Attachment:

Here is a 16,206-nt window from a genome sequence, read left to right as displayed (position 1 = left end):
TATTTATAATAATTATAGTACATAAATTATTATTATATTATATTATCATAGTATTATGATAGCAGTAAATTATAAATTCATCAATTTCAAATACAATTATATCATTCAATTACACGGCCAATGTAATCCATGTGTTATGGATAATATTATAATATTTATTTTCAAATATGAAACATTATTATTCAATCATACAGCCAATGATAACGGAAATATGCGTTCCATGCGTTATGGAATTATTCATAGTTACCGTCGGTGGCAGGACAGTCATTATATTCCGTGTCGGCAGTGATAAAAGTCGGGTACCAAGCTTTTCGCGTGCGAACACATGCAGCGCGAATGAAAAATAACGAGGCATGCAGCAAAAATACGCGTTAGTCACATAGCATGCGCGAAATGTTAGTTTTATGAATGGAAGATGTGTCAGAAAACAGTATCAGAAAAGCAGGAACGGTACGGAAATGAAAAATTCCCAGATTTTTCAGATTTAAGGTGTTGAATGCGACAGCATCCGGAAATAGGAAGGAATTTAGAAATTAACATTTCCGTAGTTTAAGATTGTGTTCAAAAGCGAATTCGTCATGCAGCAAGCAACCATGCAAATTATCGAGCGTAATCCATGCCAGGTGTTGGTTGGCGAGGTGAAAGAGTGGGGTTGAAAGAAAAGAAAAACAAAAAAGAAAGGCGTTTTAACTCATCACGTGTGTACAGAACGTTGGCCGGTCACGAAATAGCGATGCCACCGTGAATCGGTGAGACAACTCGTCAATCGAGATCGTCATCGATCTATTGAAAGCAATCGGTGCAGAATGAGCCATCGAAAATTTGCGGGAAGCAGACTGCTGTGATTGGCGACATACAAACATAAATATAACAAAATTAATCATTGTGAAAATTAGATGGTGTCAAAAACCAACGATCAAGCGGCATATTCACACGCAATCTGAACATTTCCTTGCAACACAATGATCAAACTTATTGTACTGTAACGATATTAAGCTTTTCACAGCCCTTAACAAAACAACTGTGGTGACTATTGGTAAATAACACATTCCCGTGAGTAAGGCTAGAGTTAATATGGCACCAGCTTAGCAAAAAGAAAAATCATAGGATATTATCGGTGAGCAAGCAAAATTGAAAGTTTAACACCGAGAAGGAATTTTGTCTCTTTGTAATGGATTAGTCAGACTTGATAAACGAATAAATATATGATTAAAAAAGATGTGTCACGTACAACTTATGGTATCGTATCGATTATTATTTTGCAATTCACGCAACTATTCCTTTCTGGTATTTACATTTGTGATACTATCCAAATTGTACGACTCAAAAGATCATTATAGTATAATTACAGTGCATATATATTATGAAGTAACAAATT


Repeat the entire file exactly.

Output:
Here is a 16,206-nt window from a genome sequence, read left to right as displayed (position 1 = left end):
TATTTATAATAATTATAGTACATAAATTATTATTATATTATATTATCATAGTATTATGATAGCAGTAAATTATAAATTCATCAATTTCAAATACAATTATATCATTCAATTACACGGCCAATGTAATCCATGTGTTATGGATAATATTATAATATTTATTTTCAAATATGAAACATTATTATTCAATCATACAGCCAATGATAACGGAAATATGCGTTCCATGCGTTATGGAATTATTCATAGTTACCGTCGGTGGCAGGACAGTCATTATATTCCGTGTCGGCAGTGATAAAAGTCGGGTACCAAGCTTTTCGCGTGCGAACACATGCAGCGCGAATGAAAAATAACGAGGCATGCAGCAAAAATACGCGTTAGTCACATAGCATGCGCGAAATGTTAGTTTTATGAATGGAAGATGTGTCAGAAAACAGTATCAGAAAAGCAGGAACGGTACGGAAATGAAAAATTCCCAGATTTTTCAGATTTAAGGTGTTGAATGCGACAGCATCCGGAAATAGGAAGGAATTTAGAAATTAACATTTCCGTAGTTTAAGATTGTGTTCAAAAGCGAATTCGTCATGCAGCAAGCAACCATGCAAATTATCGAGCGTAATCCATGCCAGGTGTTGGTTGGCGAGGTGAAAGAGTGGGGTTGAAAGAAAAGAAAAACAAAAAAGAAAGGCGTTTTAACTCATCACGTGTGTACAGAACGTTGGCCGGTCACGAAATAGCGATGCCACCGTGAATCGGTGAGACAACTCGTCAATCGAGATCGTCATCGATCTATTGAAAGCAATCGGTGCAGAATGAGCCATCGAAAATTTGCGGGAAGCAGACTGCTGTGATTGGCGACATACAAACATAAATATAACAAAATTAATCATTGTGAAAATTAGATGGTGTCAAAAACCAACGATCAAGCGGCATATTCACACGCAATCTGAACATTTCCTTGCAACACAATGATCAAACTTATTGTACTGTAACGATATTAAGCTTTTCACAGCCCTTAACAAAACAACTGTGGTGACTATTGGTAAATAACACATTCCCGTGAGTAAGGCTAGAGTTAATATGGCACCAGCTTAGCAAAAAGAAAAATCATAGGATATTATCGGTGAGCAAGCAAAATTGAAAGTTTAACACCGAGAAGGAATTTTGTCTCTTTGTAATGGATTAGTCAGACTTGATAAACGAATAAATATATGATTAAAAAAGATGTGTCACGTACAACTTATGGTATCGTATCGATTATTATTTTGCAATTCACGCAACTATTCCTTTCTGGTATTTACATTTGTGATACTATCCAAATTGTACGACTCAAAAGATCATTATAGTATAATTACAGTGCATATATATTATGAAGTAACAAATT